A Chinese Muslim refugee said he is terrified he might be sent back to China after being detained in a deportation center near Istanbul for more than two months.
The Uighur community in northwest China has faced an intense crackdown in recent years, with an estimated 1 million mostly Muslim ethnic minorities held in internment camps that Beijing calls “vocational education centers.”
Turkey has been the only Muslim-majority nation to criticize China’s policies and offered refuge to tens of thousands of Uighur refugees.
However, fears have spread through the community after rumors that some Uighurs were being deported, most notably a woman and her two children who were given Tajik passports and taken to Tajikistan, from where they were sent back to China.
The latest case involves a 29-year-old man named Aihemaiti Xianmixiding, who has Turkish residency and work permits, and runs a factory in Istanbul making car accessories.
He was arrested on May 30 and is under investigation for being “one of the main financers” of a little-known “terrorist organization” called the Uighur National Movement, according to court documents seen by reporters.
“I had never heard of [this organization] before,” Xianmixiding said by telephone from the Pehlivankoy deportation center in the northwestern province of Kirklareli on Saturday.
He said relatives in China had recently been forced to sign papers requesting his repatriation, which he feared was part of an effort to pressure the Turkish government into agreeing to his deportation.
“I’m worried because I know China has the capacity to achieve this. I have heard of Uighurs who were deported from Turkey to Tajikistan and, from there, to China. I am afraid the same thing will happen to me,” he added.
His wife, 25-year-old Ekide, on Sunday said there was no explanation for why he was being held in a deportation center rather than a regular jail.
Xianmixiding said dozens of other Uighurs were being held in the same center, but most were released after a meeting between Uighur community leaders and Turkish Minister of the Interior Suleyman Soylu on Aug. 2.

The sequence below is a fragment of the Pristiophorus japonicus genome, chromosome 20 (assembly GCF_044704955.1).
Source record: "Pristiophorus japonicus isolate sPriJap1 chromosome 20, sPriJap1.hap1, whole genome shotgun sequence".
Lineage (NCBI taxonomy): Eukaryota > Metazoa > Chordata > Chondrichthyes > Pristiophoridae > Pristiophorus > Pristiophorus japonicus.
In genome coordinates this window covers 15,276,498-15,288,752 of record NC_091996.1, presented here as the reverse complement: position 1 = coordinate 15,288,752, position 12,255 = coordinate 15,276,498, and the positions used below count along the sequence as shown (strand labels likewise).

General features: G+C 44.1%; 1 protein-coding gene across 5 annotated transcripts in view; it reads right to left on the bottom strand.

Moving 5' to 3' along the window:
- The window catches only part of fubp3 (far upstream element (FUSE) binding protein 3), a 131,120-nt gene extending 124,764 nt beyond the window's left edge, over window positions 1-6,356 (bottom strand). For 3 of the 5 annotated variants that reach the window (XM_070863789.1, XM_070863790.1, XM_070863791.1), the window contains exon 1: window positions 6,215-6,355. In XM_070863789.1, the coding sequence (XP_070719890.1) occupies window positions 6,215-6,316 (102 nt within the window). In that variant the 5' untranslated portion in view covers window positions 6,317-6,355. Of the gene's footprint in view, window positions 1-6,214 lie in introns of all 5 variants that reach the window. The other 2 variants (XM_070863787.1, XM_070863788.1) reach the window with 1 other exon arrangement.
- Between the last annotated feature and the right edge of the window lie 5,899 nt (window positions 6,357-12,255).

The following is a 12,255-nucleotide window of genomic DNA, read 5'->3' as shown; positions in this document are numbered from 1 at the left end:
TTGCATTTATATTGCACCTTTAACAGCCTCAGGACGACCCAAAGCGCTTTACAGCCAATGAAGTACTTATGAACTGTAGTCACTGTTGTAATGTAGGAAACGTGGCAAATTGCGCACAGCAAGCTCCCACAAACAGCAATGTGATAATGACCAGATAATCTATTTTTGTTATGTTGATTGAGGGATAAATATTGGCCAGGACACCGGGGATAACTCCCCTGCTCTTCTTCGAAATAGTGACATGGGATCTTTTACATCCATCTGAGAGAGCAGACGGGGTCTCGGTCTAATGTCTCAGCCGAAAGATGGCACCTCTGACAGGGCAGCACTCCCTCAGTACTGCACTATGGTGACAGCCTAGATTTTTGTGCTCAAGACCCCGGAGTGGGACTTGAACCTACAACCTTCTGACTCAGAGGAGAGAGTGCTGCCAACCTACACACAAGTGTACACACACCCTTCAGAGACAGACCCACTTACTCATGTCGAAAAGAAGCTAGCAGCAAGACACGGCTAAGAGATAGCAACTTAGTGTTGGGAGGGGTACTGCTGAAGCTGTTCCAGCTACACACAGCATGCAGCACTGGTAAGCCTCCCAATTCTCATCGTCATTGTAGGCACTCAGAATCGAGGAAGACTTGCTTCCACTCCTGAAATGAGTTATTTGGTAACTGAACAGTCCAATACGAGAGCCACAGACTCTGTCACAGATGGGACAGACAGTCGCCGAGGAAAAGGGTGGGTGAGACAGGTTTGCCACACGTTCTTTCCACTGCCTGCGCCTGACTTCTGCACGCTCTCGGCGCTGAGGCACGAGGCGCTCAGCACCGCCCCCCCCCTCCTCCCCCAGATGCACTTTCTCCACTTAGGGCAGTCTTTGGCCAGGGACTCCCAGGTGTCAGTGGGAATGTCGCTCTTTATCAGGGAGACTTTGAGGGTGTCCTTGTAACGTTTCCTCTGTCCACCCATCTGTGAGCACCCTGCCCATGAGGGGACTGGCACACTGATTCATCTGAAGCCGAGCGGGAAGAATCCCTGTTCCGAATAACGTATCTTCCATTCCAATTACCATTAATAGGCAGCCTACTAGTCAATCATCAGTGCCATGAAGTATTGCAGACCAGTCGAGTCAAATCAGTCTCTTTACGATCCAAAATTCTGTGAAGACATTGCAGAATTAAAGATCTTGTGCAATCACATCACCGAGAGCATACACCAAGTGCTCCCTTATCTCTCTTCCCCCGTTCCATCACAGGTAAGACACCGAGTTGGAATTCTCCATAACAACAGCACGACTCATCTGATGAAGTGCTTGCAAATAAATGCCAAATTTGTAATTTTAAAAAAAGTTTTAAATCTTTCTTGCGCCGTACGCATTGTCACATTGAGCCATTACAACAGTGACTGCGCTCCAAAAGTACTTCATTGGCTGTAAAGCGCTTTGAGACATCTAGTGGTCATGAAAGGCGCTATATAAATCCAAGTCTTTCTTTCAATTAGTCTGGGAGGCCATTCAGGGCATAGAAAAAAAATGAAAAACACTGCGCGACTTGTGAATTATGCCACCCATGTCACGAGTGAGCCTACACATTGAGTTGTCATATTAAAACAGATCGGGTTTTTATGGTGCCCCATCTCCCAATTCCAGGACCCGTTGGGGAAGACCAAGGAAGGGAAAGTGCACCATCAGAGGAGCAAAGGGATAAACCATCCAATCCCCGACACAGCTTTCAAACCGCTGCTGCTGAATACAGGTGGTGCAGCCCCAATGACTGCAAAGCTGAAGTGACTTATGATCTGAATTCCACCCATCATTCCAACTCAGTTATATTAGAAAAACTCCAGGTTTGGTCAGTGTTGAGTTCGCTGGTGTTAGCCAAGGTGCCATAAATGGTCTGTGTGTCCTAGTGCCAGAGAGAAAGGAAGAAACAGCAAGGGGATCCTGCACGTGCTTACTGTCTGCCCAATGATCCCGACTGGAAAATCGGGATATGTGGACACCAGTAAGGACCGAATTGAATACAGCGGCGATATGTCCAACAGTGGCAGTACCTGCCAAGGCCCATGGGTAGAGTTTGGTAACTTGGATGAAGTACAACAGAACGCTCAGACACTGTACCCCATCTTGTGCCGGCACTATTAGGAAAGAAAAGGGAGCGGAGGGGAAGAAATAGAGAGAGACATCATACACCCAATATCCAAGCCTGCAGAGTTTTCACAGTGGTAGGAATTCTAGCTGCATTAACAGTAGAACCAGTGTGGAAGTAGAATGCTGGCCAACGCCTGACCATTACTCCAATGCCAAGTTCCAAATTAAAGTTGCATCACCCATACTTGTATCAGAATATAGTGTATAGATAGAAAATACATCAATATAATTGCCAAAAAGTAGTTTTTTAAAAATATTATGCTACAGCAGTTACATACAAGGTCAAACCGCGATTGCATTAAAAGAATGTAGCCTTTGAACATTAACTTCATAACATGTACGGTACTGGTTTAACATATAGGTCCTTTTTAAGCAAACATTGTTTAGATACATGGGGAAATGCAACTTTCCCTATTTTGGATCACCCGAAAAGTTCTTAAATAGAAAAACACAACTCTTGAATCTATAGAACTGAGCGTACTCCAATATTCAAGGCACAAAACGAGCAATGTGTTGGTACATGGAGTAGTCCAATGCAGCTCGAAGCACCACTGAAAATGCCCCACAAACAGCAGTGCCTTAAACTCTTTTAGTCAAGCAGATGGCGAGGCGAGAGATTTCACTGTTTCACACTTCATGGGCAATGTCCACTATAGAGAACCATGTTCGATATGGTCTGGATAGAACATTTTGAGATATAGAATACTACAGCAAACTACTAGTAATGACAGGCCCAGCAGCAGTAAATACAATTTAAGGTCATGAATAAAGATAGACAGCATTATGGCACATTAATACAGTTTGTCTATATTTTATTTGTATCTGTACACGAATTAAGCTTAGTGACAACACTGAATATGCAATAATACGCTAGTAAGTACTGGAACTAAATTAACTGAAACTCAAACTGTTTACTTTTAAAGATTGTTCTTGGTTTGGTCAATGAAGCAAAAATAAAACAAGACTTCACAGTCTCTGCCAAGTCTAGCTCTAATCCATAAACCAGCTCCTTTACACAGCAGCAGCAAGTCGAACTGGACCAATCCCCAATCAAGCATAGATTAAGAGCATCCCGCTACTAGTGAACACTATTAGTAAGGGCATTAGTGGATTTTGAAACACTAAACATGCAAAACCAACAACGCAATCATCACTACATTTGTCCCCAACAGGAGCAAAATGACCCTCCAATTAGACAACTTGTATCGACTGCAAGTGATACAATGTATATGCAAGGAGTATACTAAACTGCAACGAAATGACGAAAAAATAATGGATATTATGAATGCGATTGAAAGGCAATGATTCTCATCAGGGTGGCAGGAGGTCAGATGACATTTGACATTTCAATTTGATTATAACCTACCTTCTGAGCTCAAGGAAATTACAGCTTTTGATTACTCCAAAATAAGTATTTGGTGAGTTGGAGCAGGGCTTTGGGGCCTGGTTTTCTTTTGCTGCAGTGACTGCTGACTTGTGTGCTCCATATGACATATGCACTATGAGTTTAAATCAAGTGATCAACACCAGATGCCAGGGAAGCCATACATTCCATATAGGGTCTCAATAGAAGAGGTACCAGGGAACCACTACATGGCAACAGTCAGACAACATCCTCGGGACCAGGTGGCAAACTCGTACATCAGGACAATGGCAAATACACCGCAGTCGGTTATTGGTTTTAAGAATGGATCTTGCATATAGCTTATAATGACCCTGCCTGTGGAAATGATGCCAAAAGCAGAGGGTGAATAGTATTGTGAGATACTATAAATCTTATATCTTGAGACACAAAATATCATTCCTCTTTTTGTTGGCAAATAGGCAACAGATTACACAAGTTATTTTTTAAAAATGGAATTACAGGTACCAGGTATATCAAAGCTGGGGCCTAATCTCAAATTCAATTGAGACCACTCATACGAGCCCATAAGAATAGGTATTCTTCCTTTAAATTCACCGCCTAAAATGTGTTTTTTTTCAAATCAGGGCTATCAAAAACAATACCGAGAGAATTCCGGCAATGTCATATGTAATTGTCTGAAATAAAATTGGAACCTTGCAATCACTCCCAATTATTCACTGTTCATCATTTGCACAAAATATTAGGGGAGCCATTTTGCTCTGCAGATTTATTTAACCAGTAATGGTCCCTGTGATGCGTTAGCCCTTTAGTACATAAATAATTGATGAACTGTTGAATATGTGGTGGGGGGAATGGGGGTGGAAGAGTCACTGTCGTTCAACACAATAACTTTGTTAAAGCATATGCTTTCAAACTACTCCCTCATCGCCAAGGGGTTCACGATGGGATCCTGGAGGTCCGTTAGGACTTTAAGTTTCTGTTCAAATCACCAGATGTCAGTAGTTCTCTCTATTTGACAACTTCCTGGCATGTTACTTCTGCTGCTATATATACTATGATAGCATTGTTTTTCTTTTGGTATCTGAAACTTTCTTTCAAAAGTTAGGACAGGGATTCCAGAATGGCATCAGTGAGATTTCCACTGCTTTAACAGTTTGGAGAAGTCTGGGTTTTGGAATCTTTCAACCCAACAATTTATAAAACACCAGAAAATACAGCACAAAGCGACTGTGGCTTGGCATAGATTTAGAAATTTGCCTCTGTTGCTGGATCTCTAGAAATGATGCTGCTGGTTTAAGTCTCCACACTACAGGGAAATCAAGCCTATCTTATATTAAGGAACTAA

Xianmixiding said there were still eight Uighurs in the center.
Ekide burst into tears as she described the situation.
“He is a very hard-working man. We stayed clear of anything that could get us in trouble. What mattered most for him was to make sure his children would have a good future,” she said. “I am afraid they will send him to Tajikistan and then China.”
Xianmixiding said he had received threats from China via messaging service WeChat since fleeing the country in 2016.
“The police told me ‘We will bring you back, just you wait,’” he said.
With Turkey yesterday starting the Eid al-Adha yesterday, the government was unavailable for comment, but at a news conference last month, immigration officials denied they would ever send Uighurs back to China, though they also said refugees convicted of crimes could lose their residency status.
Asked about the case of Zinnetgul Tursun — the woman sent back to Tajikistan with her two children — the officials said she had entered Turkey illegally and been claimed as a Tajik citizen by the Tajikistan embassy.
Uighur activists have told reporters that they fear Tajikistan is acting under the orders of Beijing to facilitate deportations through its territory.
“Turkey was never planning to send us back. So China is playing these mind games to keep everyone worried so we don’t organize bigger things,” one activist said.
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